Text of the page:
Despite the UCC’s great legacy on environmental justice issues (our “Toxic Wastes and Race” report (PDF) from 1987 — updated 2007 — is still cited all over the world), we were surprised that there was no official statement against mountaintop removal coal mining.
That’s how I ended up at the national UCC meeting more than a year later. Working with UCC Minister of Environmental Justice Rev. Jim Deming and people in our local conference of the UCC, we wrote a resolution that, if passed, would have the UCC join the growing list of national voices calling for an end to mountaintop removal coal mining.
As I spent hours at the national meeting educating the UCC delegates about mountaintop removal (one photo of those meetings is below), I heard from so many more people who’d never heard of it before and were shocked. I also met with many people who felt this resolution was long overdue — they were very familiar with mountaintop removal and the families it affects.
We know mountaintop removal affects more than just Appalachia’s beautiful mountains — it has just as devastating an effect on the people of the region. From our resolution:
Mountaintop removal also destroys the valleys in Appalachia where people have lived for centuries. It destroys their culture, their way of making a living, and their family structures. It occurs in remote places where there is very little self-determining political organization and is a colonization and exploitation of the land by outside interests.
If it were a profitable enterprise for the people of Appalachia, then they would at least benefit economically. The opposite is true, however, as the Appalachian counties are consistently among the economically poorest in the United States.
Our resolution calls for a just economic transition for the people of Appalachia because we believe people deserve productive jobs, not destructive jobs.
Back at synod, I waited as patiently as I could for our resolution to come up for a vote. It had passed unanimously out of its committee. When the vote came down, I was more than thrilled — more than 96 percent of the more than 840 UCC delegates voted in favor of it – that’s me celebrating in the photo to the left! (More than 2,000 people were at synod, but not all were official delegates with voting privileges).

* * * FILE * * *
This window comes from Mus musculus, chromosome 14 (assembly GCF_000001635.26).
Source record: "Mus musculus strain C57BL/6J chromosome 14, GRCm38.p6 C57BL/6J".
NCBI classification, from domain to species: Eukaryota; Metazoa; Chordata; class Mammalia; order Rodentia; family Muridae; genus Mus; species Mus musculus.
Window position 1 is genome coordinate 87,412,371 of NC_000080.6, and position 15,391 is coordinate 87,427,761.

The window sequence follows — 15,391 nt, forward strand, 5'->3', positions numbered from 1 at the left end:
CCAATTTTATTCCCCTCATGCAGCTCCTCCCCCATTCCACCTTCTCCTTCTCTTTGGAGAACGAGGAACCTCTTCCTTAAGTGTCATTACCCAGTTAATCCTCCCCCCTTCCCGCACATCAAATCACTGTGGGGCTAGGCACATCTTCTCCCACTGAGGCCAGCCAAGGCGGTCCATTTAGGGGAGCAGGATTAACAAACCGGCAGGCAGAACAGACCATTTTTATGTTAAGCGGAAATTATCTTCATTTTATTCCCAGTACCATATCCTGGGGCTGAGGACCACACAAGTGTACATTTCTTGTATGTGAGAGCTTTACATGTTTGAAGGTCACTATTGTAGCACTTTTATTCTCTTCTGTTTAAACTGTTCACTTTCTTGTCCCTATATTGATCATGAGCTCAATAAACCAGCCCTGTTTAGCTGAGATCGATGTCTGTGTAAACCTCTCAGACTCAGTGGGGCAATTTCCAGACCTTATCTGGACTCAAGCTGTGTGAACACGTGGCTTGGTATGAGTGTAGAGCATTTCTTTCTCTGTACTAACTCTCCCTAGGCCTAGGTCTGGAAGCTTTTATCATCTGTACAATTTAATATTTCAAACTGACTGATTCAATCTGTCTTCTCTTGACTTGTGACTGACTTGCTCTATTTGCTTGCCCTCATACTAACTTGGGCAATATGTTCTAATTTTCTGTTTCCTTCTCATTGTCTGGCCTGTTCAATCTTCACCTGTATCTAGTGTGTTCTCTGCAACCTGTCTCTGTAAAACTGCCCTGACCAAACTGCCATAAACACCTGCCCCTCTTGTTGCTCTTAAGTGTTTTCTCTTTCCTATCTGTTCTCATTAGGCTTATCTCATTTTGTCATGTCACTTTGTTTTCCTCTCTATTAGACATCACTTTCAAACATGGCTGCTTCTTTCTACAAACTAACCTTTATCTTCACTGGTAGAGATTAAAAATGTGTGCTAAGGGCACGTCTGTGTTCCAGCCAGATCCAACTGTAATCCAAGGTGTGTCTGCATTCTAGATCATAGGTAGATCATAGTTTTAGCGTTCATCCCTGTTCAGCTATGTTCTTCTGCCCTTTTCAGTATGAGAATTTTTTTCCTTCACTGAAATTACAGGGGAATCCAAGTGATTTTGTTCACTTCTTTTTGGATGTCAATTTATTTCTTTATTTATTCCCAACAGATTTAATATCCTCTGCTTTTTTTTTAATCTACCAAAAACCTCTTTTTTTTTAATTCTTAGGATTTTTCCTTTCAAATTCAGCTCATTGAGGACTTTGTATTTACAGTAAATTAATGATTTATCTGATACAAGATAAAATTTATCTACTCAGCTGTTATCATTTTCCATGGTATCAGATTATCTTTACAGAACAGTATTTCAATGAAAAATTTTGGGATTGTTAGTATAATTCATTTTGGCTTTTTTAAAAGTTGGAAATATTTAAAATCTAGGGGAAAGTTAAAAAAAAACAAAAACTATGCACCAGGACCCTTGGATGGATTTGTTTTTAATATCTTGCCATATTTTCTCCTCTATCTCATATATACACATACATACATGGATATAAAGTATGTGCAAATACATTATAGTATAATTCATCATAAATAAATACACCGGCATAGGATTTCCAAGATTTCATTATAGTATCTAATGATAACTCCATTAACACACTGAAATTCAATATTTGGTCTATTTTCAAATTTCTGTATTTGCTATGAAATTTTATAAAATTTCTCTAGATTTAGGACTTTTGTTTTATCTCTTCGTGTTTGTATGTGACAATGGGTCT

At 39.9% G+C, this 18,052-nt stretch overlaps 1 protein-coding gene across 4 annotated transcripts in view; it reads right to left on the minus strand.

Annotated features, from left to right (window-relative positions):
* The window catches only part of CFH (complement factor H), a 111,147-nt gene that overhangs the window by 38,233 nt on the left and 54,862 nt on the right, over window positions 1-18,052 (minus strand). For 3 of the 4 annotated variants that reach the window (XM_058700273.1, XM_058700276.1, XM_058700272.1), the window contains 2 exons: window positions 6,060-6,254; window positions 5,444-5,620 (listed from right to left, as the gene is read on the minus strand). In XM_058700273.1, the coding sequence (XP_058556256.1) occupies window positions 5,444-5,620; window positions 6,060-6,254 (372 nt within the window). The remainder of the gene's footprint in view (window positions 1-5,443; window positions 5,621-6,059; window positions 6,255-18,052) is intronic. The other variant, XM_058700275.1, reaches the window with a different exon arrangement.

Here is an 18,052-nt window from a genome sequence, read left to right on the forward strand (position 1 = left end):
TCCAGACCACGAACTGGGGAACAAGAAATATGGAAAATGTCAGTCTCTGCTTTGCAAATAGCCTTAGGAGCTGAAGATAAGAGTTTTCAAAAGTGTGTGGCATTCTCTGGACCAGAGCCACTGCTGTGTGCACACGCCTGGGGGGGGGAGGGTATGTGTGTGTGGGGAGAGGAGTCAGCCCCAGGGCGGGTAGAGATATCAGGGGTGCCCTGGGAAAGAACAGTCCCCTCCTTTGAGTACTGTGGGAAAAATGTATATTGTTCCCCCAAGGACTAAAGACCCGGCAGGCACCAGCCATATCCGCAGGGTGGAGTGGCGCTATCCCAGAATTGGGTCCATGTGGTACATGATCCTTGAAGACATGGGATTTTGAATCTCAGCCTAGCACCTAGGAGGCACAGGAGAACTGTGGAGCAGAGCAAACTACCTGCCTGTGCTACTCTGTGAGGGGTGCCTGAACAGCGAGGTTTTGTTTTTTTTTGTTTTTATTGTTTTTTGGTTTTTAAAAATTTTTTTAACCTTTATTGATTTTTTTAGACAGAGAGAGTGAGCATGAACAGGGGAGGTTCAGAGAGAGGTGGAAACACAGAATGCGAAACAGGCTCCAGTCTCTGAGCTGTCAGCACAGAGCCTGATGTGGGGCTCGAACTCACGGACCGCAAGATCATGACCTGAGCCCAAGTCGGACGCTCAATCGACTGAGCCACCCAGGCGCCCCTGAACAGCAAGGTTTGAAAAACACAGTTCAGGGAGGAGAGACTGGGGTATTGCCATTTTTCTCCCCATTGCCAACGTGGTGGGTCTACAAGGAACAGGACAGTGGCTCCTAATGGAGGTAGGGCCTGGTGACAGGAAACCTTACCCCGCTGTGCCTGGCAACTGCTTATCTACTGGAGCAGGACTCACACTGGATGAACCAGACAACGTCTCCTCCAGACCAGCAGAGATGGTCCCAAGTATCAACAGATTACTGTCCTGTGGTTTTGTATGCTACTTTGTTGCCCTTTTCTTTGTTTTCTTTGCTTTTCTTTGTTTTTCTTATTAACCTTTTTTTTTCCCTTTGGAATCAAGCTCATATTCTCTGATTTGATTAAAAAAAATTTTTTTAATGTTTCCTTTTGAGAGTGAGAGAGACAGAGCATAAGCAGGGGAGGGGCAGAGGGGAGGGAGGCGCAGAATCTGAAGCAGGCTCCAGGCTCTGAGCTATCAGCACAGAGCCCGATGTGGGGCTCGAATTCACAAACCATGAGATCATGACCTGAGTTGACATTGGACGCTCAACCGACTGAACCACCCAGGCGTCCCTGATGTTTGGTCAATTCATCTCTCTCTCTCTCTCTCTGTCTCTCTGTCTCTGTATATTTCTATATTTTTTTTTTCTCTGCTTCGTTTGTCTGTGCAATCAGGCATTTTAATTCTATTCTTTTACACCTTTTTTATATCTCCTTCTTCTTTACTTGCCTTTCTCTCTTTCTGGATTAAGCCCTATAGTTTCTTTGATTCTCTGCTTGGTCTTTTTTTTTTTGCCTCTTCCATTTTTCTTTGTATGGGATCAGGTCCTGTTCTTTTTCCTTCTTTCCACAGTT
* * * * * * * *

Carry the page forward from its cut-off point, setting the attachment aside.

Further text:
While Rev. Jim Deming has already been to Washington, D.C., many times to urge the end of mountaintop removal coal mining, now the United Church of Christ has an official statement against it and will urge its own congregations to speak out as well as find out where their own electricity comes from.
It’s amazing to have come so far over a year-and-a-half and see this victory. I know we have much more work ahead of us. As one colleague said, “We’ve crested a hill now, only to see another one in front of us.” I’m proud of my denomination in being a witness in calling for the protection of God’s creation and of all God’s people.
I was also heavily involved in that resolution, working with the resolution’s author, the Rev. Jim Antal. Mountaintop removal and divestment are directly related, I believe, especially when I think about something Jim said that’s stuck with me:
“If we believe it’s morally wrong to wreck God’s creation, then it’s also morally wrong to profit from it.”
From our resolution to stop mountaintop removal coal mining, to the one on divestment, these are all important pieces of an important puzzle to protect God’s creation and people.